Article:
Articles,Me, Myself, and this blog,Music — Sean Bonner @ 1:41 pm

I’m not exactly sure when but at some point in my life I started ranking collaborations higher than anything I could do on my own. Of course, I should note, there is value in both. But there was a solid section of my life when I knew that no one wanted to work on anything with me so if I wanted to do it my only choice was to do it myself. And I did. And I was happy with the results. Perhaps due in part to some of those results, people I looked up to started getting in touch, or maybe having some experience under my belt I wasn’t nervous about reaching out to them. Anyway, I’d talk to some of these people and on occasion one of us might propose working on a project together. I was always flattered. Seriously, anyone I’ve ever worked with in my life has been a dream come true for me. At first anyway, but that’s a different story. I’d only ever consider going in on something with someone I already respected, so that someone I respected was down for a collab with me felt great.

I’ve been lucky to work with or build things with a great number of people I think are serious badasses. And I’m incredibly proud of the outcomes of the vast majority of those collaborations. I wouldn’t undo them for anything. Even the ones that didn’t work out exactly as I’d hoped – all still awesome. But somewhere along the way I started second guessing anything that I didn’t have a collaborator to validate. I don’t think this was a conscious shift, at first it was just if a had the choice between doing something on my own or with someone else I’d opt for the joint endeavor because two heads are better than one right? And then as that went on it turned into a feeling that I needed some outside perspective or expertise to shape whatever my contribution was. And eventually that maybe they were the one with the value and I was just lucky to have the opportunity work with them, but without them my piece wasn’t all that interesting. I don’t think any of those are especially productive positions to take, but you know, hindsight and all.

It’s only after years of a slow shift and later a conscious decision to recognize it that I realized how many ideas, projects or things I put off because a collaboration hadn’t materialized. The slightest hint of interest from someone else justified an idea to me, and lack of interest nullified it. It’s like I stopped trusting my own internal gauge of what was worth doing. Similarly, if someone else thought an idea was cool but was unable to work on it with me I made myself believe I couldn’t do it on my own. That I needed that other person to help my ideal materialize. Of course none of that is true and these are just the things doubt fills your head with. The slide into that negative space is so gradual that it’s hard to recognize, so just realizing this is happening is a huge step. Having identified the culprit it’s easy to cast them out.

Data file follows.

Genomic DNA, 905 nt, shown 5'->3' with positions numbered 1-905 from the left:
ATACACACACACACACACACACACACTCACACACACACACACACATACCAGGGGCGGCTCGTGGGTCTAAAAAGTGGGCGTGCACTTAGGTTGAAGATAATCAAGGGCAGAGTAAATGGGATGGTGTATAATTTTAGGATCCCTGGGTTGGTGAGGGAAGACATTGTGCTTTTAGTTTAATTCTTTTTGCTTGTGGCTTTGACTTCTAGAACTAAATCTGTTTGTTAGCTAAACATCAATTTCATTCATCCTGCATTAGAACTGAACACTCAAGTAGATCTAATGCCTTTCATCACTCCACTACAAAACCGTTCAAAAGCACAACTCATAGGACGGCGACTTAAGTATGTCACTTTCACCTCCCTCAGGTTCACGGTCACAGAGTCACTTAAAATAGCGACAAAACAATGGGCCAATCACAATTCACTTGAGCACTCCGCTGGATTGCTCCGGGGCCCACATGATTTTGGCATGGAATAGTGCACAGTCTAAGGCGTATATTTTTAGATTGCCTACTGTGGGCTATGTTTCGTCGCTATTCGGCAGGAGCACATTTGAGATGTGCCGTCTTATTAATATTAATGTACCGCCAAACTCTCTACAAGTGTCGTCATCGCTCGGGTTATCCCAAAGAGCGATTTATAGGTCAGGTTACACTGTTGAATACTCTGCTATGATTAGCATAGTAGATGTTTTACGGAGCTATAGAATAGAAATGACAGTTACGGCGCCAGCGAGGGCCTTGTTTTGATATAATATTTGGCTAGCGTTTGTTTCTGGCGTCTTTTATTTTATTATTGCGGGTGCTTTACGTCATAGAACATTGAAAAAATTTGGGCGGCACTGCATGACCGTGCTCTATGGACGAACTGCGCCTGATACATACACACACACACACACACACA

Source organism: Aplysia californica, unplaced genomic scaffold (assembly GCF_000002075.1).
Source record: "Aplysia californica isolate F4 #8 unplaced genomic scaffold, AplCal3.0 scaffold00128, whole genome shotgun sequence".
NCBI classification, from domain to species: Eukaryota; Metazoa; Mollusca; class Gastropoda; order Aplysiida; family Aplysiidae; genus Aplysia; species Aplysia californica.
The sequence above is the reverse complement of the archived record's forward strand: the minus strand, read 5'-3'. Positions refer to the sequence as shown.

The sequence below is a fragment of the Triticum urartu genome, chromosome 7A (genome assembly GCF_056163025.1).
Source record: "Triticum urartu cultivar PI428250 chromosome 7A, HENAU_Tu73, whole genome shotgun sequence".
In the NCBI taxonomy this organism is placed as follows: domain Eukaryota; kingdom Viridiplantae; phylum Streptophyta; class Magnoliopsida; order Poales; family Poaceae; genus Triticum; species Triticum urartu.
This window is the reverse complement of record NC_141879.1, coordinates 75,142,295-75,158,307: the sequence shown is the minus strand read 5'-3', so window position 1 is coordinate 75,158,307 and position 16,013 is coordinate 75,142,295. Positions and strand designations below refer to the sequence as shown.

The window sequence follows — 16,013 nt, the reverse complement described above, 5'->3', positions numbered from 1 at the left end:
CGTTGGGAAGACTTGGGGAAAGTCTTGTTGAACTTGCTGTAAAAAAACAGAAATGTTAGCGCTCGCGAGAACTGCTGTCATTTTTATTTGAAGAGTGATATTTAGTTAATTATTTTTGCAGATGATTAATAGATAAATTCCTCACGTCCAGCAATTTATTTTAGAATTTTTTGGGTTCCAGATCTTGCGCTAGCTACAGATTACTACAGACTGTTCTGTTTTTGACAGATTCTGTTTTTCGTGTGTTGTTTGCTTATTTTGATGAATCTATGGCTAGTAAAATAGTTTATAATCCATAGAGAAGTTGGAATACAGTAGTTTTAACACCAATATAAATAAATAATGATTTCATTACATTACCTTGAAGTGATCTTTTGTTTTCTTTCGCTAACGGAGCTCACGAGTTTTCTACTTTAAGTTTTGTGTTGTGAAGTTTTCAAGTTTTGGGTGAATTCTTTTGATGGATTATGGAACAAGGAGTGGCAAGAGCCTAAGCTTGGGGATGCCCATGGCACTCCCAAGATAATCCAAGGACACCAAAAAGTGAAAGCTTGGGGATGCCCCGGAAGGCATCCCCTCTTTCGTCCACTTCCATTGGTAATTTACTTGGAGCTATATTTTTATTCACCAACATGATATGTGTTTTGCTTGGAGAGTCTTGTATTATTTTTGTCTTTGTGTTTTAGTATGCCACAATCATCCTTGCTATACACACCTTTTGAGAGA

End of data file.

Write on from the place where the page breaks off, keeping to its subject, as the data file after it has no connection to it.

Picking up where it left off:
If I think I have a good idea, it doesn’t become less of a good idea just because I don’t have someone to collaborate with. If I do, great, but if I don’t, no biggie. This is probably a similar feeling to being in a relationship for a long time and when it ends, feeling uncertain about your own choices and quickly looking for someone else to shack up with so you don’t have to face all that on your own. Or choosing to be single for a while and seeing who you really are. So in a way, creatively, I’m trying to embrace being single for a bit. What does that mean? Probably means I’ll be producing and putting out a bunch of garbage that you all will have to sort through. But it also means I might make some things I’m happy with. I think about my friend Jonathan’s theory here – make lots of stuff and some of it will suck but some of it will be great and it’s worth it for the great stuff.